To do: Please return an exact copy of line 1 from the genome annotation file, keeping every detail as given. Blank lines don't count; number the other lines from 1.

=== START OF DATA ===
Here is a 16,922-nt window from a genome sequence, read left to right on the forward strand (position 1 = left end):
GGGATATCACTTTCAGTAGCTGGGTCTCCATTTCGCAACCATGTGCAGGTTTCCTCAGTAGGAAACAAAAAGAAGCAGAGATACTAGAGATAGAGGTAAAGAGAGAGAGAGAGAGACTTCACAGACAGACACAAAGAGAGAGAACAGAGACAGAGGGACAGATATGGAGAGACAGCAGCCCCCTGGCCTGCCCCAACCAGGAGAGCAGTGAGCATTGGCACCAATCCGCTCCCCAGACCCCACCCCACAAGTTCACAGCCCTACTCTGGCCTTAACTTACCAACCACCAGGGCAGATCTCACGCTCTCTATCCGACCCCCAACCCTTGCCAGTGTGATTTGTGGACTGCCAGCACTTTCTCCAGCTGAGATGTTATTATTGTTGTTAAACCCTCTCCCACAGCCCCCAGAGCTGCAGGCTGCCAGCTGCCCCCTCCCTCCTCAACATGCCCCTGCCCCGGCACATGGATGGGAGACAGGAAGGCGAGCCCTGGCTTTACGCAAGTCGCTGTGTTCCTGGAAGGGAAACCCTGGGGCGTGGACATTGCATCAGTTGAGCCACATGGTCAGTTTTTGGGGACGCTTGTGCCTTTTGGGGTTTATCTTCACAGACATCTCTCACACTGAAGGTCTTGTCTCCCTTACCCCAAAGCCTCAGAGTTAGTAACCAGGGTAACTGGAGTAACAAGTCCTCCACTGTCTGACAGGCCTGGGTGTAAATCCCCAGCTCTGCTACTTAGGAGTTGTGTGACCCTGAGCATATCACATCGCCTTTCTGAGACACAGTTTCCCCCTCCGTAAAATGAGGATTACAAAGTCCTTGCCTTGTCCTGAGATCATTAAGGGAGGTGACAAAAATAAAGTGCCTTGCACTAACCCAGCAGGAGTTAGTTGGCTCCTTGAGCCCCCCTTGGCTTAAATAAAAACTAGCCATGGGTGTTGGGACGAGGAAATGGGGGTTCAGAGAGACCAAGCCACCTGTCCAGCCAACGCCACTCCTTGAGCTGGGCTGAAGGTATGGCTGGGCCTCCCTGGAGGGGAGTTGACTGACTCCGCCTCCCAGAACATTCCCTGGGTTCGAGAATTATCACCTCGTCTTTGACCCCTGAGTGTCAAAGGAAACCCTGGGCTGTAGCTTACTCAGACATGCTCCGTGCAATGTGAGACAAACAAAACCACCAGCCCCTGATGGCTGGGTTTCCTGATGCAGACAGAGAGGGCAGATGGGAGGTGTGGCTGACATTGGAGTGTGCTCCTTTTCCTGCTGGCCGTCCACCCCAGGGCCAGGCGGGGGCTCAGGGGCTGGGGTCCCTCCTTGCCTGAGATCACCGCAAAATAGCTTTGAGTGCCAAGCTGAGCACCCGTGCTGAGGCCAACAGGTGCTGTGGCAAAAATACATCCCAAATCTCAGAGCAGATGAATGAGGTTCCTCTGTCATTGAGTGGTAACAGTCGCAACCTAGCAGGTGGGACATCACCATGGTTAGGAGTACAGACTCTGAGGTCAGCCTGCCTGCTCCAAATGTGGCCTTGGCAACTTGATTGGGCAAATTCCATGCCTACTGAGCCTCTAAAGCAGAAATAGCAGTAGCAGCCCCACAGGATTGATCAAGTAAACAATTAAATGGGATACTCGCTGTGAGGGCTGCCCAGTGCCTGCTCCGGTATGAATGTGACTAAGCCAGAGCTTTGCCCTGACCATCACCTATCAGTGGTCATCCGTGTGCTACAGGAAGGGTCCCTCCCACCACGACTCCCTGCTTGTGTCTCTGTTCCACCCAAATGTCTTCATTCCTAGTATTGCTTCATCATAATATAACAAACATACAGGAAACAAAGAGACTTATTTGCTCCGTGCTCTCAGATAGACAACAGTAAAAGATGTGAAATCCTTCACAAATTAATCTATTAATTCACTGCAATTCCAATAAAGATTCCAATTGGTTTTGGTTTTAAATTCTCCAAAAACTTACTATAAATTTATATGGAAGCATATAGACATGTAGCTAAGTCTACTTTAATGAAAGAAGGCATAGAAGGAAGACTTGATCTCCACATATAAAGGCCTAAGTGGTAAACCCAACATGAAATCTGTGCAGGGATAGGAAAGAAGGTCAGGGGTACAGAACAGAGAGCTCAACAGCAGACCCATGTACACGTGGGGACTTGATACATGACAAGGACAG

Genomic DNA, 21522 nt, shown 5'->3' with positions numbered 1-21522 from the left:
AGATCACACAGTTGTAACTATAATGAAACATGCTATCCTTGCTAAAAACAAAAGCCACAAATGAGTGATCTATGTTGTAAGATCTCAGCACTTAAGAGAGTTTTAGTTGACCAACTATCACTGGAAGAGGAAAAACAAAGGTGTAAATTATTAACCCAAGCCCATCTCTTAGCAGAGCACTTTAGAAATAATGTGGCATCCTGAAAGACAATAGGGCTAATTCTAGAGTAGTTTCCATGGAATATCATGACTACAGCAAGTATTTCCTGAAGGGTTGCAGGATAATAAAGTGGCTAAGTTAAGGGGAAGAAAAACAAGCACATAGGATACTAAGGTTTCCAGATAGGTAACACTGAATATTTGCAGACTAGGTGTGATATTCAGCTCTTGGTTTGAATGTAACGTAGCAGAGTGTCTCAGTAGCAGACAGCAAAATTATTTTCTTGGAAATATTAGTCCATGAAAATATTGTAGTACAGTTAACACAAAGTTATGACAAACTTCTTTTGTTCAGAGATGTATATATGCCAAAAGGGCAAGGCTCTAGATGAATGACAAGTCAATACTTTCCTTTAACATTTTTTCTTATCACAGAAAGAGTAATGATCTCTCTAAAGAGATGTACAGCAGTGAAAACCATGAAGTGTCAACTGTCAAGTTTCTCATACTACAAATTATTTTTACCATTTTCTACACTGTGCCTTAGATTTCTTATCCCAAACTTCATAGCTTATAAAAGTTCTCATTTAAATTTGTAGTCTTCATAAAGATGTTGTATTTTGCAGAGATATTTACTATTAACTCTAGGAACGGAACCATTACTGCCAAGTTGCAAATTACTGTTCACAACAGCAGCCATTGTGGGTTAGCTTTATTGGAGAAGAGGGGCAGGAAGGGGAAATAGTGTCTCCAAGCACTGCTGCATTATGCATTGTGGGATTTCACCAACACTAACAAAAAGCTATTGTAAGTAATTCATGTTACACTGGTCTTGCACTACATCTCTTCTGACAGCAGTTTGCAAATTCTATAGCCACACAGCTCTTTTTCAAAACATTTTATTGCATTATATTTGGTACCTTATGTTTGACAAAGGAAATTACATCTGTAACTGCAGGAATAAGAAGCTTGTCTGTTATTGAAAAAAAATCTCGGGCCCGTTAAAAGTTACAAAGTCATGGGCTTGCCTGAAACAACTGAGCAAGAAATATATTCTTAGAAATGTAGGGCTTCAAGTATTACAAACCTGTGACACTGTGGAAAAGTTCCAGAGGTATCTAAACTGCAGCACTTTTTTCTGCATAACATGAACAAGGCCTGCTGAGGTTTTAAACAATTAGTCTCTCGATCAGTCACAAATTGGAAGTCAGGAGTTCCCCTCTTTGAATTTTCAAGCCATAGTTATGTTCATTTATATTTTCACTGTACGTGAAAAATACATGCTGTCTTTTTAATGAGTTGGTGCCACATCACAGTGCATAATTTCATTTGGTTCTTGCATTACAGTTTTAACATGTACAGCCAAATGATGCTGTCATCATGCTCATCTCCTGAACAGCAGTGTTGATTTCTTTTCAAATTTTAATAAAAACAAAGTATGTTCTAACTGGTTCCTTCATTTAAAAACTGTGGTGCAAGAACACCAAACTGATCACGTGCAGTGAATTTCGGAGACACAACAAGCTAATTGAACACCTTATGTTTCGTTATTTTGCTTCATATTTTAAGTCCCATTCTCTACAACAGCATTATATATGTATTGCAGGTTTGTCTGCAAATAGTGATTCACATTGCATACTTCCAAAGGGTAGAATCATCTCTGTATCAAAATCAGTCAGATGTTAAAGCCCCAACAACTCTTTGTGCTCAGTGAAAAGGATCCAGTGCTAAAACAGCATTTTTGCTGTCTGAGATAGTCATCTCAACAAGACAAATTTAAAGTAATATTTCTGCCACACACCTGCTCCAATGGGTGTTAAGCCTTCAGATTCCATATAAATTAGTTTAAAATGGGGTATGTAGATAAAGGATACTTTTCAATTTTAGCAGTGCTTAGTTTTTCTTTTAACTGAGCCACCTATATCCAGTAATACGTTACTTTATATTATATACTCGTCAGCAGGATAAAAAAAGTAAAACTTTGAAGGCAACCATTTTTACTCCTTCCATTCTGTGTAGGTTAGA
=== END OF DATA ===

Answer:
Here is a 16,922-nt window from a genome sequence, read left to right on the forward strand (position 1 = left end):